By Robert and Susan Weisberg
we risk giving advice that is even
vaguely philosophical or high-minded, just remember this: Send food.
Preferably cookies and sweets, and dont rely on the U.S. Postal
Service. You can use UPS, now that its contract is secure.
Worry, if you must, about leaving your freshmen somewhere they may not
be prepared for. Share your thoughts with other parents, but dont
bother sharing them with your freshmen. At our age, we tend to view
these things with sobering existential self-reflection. We may even get
spiritual. They are far more into vitality than spirituality and they
are too busy.
Now lets get to it: transitional agonies.
Despite all that freshman orienting, dont assume that their
transition to college is necessarily dramatic or even traumatic.
Certainly nothing compared to yours now. Mostly, school is about
studying and going to class. Theyre already very skilled at that. They
have already been living like college students for the last few years,
checking in at home only occasionally to change clothes or credit cards.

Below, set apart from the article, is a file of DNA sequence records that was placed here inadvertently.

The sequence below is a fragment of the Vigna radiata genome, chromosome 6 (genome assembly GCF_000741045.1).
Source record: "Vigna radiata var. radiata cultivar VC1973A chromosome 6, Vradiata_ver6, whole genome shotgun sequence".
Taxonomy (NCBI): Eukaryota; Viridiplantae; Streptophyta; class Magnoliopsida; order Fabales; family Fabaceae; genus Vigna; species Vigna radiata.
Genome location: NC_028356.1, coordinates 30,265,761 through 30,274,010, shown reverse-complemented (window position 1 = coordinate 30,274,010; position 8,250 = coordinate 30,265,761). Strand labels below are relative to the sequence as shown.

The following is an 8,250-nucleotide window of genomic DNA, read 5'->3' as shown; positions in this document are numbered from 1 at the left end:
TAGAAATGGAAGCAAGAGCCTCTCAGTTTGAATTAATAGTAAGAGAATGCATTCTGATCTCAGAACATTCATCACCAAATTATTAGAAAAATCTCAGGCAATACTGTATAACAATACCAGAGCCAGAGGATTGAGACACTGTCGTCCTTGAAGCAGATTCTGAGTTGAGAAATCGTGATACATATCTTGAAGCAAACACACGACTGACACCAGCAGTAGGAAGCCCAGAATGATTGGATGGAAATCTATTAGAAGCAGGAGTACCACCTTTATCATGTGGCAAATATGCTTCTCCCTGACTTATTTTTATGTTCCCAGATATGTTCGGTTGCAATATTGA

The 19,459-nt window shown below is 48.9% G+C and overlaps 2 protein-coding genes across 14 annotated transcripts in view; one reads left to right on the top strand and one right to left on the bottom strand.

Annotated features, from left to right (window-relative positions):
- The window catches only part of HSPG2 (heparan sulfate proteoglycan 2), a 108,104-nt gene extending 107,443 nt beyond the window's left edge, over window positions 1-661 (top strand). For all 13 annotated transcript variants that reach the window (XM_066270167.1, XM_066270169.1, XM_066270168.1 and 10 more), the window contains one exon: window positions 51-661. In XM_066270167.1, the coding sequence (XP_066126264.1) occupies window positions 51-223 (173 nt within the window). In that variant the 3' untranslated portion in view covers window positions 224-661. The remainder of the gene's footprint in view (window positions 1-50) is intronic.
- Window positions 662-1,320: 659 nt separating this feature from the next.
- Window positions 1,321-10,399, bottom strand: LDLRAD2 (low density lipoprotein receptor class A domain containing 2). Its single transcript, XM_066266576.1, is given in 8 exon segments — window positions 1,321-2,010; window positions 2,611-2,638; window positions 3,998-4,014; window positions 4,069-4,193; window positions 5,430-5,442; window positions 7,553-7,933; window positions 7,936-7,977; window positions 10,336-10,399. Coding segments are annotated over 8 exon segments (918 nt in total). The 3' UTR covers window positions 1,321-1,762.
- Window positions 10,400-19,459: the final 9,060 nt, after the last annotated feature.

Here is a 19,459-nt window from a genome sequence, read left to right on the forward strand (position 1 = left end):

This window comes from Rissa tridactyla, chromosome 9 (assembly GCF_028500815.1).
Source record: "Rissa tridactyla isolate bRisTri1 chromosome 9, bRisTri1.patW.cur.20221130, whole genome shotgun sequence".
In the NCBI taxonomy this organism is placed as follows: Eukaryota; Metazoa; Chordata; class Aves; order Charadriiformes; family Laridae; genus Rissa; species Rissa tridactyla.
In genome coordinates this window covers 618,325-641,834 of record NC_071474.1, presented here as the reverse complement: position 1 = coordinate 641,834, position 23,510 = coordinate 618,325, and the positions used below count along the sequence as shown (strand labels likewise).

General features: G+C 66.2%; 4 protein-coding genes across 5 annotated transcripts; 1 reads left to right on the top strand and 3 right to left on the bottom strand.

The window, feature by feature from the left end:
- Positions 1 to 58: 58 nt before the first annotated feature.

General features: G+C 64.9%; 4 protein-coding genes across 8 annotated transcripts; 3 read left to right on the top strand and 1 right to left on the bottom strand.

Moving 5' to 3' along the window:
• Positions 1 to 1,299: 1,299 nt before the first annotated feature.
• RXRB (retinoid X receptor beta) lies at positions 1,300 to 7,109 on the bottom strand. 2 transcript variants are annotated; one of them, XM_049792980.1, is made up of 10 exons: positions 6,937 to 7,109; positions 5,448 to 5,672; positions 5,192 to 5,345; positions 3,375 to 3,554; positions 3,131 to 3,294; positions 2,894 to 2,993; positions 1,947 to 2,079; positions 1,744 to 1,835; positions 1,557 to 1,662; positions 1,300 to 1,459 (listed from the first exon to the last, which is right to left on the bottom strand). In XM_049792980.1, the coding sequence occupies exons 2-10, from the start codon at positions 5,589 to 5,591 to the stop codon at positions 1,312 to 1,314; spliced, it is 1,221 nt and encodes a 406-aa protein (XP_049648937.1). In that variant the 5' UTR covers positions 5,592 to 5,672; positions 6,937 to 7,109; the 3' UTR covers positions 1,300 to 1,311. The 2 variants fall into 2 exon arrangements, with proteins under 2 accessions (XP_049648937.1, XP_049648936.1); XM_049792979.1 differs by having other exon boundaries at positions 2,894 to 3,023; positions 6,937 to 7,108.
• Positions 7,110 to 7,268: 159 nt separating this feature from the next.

Most of the hours theyve been home theyve been asleep. But you always
knew they were there. Now theyre gone for most of the year, and you may
feel the difference far more than they do. So if you want to immerse
yourself in the experience of dramatic change, go ahead and do so, but
dont expect them to share your sense of drama.
Lets now address something really serious. If your kid happens to tell
you about a bad day on an exam, youll presumably have the good sense to
just say something reassuring and lighten the load. Pressure can push a
freshman to do something you cant take so lightly. We have an Honor
Code here. Its fair and humane and its not gratuitously harsh
but its not soft either. Your